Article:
HOME FOR THE AGED
No matter how you name it, whether it is “Sunshine City,” “Haven,” “Golden Acres,” whatever, a place for abandoned elderly residents aged 60 to 104 is still “home for the aged.” And it is a community where senior citizens converged usually to bid time and await the final verdict of the universe. There are conservative societies however that do not subscribe to this form of handling but time eventually is moving towards the direction of its introduction.
In advanced and liberal countries, this form of elderly management is almost a tradition. Where hospitalization for the aging person is a difficult procedure and even more expensive, homecare facilities are not only convenient but specialized as well.
In the Philippines, elderly management is limited for those abandoned and those who could no longer sustain protracted medical requirements. On the whole, the senior citizen is still considered a sage, an adviser, a sort of consultant and occupies the highest post in the scale of decision making process in the family. That is, if the senior citizen is the patriarch or matriarch of a successful clan. If not, the poor elderly at times resides in a nook and must content himself with morsels and the usual concerned glances of a family member, to be sustained and, there to await what nature has in store for the person.
In olden times, the elderly was expected to give wise counsel. It was John of Patmos on whose writing the last book in the Bible was prepared—the Revelation (also known as Apocalypse, Prophecy or Epistolary). John was in his twilight years and opted to stay in a cave to write his thoughts about how the world would end and the second coming of Lord Jesus Christ. Had he stayed at home together with his children and grandchildren, he would have written only bold and angry graffiti on the walls of his room!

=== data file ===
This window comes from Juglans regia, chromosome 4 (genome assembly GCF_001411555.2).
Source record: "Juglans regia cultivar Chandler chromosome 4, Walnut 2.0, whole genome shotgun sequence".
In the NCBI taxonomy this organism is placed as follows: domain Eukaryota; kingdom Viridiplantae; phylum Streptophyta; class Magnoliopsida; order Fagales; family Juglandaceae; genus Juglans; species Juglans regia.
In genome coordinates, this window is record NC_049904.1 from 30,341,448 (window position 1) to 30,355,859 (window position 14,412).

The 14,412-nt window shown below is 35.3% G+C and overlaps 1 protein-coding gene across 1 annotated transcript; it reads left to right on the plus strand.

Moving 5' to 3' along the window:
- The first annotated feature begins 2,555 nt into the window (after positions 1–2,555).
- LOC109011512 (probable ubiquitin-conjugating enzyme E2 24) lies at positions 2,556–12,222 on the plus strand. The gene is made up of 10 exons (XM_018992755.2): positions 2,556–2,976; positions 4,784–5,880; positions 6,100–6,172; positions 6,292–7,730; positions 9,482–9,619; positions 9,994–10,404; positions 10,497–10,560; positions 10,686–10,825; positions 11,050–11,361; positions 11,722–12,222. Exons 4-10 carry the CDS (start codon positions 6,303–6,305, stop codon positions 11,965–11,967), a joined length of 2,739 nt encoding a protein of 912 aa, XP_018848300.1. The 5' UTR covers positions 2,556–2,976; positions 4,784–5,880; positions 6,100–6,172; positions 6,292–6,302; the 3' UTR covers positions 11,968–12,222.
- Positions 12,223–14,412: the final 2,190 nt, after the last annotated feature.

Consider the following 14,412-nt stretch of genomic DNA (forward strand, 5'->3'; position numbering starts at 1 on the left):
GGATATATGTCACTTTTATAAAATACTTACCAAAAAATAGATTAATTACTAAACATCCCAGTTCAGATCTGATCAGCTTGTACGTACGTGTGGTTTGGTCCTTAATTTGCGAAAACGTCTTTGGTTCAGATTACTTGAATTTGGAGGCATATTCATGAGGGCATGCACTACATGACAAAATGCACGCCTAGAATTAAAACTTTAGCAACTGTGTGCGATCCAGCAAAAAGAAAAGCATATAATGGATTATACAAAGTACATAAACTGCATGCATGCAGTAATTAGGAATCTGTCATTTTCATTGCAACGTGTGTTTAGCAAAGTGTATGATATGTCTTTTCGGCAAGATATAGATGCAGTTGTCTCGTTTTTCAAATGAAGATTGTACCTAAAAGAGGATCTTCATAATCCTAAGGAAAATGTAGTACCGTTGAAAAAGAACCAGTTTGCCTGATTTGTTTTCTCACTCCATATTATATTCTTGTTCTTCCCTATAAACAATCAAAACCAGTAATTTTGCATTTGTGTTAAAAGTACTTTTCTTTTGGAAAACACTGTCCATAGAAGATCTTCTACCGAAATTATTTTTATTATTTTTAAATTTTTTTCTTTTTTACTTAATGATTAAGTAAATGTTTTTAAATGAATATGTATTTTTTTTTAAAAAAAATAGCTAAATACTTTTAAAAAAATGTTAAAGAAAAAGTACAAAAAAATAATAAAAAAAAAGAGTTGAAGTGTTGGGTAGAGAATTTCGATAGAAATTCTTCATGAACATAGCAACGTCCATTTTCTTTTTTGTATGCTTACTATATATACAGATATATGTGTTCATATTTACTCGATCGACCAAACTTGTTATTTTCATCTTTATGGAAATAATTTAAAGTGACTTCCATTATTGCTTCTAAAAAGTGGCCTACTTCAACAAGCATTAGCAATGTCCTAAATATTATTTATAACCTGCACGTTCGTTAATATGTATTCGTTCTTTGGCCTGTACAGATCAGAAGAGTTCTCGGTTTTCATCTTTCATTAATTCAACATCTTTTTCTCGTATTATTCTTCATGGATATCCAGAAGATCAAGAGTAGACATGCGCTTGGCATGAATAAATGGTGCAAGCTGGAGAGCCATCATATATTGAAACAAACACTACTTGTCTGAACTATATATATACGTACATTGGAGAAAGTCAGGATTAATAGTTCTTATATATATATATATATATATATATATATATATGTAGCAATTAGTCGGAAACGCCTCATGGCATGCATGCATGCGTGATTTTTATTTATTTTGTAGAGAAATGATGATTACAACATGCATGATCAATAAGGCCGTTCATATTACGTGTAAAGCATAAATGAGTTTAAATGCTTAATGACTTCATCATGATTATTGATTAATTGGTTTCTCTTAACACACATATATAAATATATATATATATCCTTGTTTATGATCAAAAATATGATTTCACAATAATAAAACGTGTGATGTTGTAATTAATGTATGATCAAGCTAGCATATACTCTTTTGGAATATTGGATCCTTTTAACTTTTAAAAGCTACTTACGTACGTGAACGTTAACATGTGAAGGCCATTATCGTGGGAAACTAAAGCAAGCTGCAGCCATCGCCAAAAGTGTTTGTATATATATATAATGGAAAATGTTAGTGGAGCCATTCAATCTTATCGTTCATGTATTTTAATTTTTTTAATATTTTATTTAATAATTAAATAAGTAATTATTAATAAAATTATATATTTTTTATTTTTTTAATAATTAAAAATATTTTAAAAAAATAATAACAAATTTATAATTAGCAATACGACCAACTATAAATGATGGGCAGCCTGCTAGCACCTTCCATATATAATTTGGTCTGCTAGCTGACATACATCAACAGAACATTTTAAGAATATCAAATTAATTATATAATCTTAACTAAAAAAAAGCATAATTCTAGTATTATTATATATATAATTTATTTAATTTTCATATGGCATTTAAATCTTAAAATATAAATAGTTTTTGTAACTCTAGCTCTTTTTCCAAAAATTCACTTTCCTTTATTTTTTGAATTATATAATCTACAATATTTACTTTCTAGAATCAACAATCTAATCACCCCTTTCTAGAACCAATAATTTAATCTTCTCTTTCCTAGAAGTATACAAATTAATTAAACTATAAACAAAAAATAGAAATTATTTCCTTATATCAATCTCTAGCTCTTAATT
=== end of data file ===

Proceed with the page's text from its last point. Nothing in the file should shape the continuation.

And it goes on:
That was how sacred and respected the elderly during ancient times. The same historical consideration would also be attributed to the elderly philosophers in the West (Greece through Socrates, Plato and Aristotle) and in the Orient (India and China through Buddha and Confucius).
Years and several earth shaking technological advances later, the elderly were virtually relegated to a corner and the youth became the face of the universe. The youth are more profound, more daring, bolder and more aggressive. Thanks to the materials which their older predecessors have formulated. The youth are more armed physically and intellectually.
As a consequence, the elderly sector of the population, unable to catch up with the staggering speed of technical developments, must have to repair somewhere. If not in the bosom of their ancestral residence together with their broods and busy family, some are even tied and chained unfortunately, a handful would rather explore the jungles and remote provinces for stress free living, even if only for a while before they confront the angel of death.
And this is the basis of my proposal, done years before I celebrated my golden year. I envisioned a camp where I will gather all elderly released prisoners (including my ageing colleagues, friends, volunteers and allies), provide simple housing, offer simple agricultural plots to maintain and sustain physical routine, involve the private and religious sector and manage it like it was a small village. The point is not to live with our respective families but to be with fellow elderlies, to listen to endless retro music, hear hearty jokes and get hilarity and amusement from every incongruity there is. Living in that town is not isolation; we still can visit our family or our family can still visit us.
The place is also a wi-fi zone thereby connected actively to the world. Hence, we can still link up and contribute to the consciousness of eternity.
That in my mind is the only recourse and preparation before the world, our personal world, would fade away. That way, we will all be remembered by our loved ones for years, in the same manner that John of Patmos is remembered for writing the last book in the Bible.